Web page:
James Guitet belongs to the second generation of lyrical abstractionists, whose works began exerting a strong influence on the architectural scene in Paris from about 1955. After his early phase marked by geometric abstraction, he quickly focused his research on the effects of materials, utilizing a technique based on casein, which he developed into woody textures whose thickness he contrasted with blocks of colors. These two characteristic elements of his visual vocabulary are varied in austere highly architectural compositions. An abstract “landscape,” his painting grasps nature by capturing its energies. In the 1970s be began a period of theoretical analyses and research in the field of the visual arts during which he experimented with new formats and challenged the traditional function of a key structural element constituting a painting, i.e., the frame. Through the art of engraving, Guitet also became interested in the book, creating his first hollowed and sculpted White Books, in which his fascination with volume and architecture are again manifested. In fact, he joined the GIAP (Groupe International d’Architecture Prospective) when Michel Ragon founded it in 1965. He developed a project for a dwelling under a biological dome, then his project for coastal urbanism, while still continuing to paint and exhibit. Since 1979, he has been pursuing his research in the arts of engraving and painting, and his work has evolved towards a sensitive asceticism. Guitet also did a series of paintings on the fold, in homage to Gilles Deleuze and the history of painting. Here, the fold becomes a dynamic rhythm in infinite space, generating “derivative forces,” eddies of light and shadow.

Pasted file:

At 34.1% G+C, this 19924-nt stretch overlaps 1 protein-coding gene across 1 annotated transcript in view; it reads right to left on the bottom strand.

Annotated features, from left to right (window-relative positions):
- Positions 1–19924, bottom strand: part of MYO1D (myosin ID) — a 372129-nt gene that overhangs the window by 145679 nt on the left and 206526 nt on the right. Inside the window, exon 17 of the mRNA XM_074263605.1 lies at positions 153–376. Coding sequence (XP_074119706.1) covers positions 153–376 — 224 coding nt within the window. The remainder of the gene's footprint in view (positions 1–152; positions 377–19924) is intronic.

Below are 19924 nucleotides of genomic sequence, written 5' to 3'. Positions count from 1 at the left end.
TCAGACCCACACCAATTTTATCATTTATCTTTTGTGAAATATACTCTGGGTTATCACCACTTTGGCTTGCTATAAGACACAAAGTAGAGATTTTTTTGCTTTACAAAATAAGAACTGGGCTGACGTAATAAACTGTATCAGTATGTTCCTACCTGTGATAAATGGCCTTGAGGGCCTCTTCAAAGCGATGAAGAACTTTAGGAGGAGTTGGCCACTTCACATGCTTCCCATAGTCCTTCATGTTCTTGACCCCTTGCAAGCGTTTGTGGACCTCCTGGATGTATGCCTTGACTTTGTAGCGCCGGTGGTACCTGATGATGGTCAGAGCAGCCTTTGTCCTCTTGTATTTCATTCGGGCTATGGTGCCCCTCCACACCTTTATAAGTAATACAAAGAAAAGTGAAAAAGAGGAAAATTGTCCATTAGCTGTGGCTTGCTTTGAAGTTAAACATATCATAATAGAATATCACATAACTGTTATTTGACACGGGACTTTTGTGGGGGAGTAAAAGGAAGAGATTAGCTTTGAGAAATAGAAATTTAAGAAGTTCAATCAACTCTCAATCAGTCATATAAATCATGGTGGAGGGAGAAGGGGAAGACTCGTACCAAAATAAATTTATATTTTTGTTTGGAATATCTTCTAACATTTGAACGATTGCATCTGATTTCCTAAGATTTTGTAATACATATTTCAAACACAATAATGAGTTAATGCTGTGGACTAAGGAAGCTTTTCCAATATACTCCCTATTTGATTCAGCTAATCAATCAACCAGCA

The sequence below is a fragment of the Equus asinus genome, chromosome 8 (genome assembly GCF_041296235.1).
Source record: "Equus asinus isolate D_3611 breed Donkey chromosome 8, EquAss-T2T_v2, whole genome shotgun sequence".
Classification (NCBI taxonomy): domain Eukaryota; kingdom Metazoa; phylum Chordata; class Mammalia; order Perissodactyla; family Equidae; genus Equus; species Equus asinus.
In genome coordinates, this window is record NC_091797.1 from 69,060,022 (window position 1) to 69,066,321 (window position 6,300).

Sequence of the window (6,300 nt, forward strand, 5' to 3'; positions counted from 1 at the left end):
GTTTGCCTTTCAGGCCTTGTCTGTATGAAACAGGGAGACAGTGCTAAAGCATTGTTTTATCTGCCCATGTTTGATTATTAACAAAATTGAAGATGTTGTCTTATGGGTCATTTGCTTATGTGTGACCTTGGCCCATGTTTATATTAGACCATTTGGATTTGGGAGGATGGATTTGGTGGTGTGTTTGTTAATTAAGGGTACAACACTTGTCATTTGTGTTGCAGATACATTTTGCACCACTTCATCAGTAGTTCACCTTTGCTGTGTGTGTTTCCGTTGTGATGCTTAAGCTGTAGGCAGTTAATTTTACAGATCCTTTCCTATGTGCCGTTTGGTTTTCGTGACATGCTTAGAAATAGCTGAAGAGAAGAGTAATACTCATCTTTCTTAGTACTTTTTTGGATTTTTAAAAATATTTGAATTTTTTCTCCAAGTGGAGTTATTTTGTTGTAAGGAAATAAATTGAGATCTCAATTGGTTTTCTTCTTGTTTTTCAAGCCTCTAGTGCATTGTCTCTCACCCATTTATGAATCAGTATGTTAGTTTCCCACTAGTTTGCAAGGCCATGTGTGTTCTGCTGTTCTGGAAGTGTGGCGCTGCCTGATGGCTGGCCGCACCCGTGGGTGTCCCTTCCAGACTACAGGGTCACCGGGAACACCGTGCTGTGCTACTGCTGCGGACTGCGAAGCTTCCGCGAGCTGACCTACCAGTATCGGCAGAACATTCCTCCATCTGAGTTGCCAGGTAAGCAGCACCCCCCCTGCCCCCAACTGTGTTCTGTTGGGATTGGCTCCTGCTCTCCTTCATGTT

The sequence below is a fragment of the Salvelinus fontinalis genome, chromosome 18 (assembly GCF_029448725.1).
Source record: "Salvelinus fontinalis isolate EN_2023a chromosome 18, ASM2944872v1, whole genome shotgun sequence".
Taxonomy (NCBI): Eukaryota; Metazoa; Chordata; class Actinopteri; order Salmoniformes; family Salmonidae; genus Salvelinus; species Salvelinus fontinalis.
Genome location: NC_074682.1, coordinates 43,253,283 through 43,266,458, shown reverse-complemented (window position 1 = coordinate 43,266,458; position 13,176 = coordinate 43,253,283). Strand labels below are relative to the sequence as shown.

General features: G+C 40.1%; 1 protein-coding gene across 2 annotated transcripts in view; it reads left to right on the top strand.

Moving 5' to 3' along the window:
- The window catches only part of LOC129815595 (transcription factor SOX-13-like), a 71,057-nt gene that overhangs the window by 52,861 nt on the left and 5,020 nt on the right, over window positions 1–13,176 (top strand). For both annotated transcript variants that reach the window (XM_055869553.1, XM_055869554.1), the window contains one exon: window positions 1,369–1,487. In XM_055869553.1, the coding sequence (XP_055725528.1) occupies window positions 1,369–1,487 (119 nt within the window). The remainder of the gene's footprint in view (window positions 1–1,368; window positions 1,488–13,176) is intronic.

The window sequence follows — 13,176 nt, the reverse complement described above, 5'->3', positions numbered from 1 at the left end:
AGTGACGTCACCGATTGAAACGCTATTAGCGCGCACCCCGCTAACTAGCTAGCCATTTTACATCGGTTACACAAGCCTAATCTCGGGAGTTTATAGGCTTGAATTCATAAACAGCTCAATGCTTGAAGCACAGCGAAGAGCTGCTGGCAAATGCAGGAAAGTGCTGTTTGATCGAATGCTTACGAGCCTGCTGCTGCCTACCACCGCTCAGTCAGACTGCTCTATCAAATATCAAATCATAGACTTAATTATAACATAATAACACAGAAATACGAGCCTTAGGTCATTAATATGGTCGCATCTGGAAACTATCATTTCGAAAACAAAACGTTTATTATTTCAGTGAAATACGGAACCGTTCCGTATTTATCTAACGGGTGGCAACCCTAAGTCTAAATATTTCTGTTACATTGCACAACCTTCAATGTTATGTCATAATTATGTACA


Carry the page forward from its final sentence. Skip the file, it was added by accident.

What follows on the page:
The painter and engraver James Guitet was born in 1925 in Nantes, where he studied at the École des Beaux-Arts from 1942 to 1947 and then at the Académie Jaudon in Paris. He began participating in the Salon des Réalités Nouvelles in 1953. In 1954, he exhibited his work for the first time at the Arnaud Gallery in Paris. Numerous shows followed in this gallery, then in Nantes, Rennes, Tourcoing, as well as Canada and several other European countries. His works have been widely collected by museums in France and abroad. Guitet won the David Bright Prize for graphic arts at the 1962 Venice Biennale, then the Engraving Prize at the 1965 Ljubljana Biennale. James Guitet also taught fashion design and the history of costume at the École des Beaux-Arts in Angers, as well as drawing in Versailles and at the Sorbonne.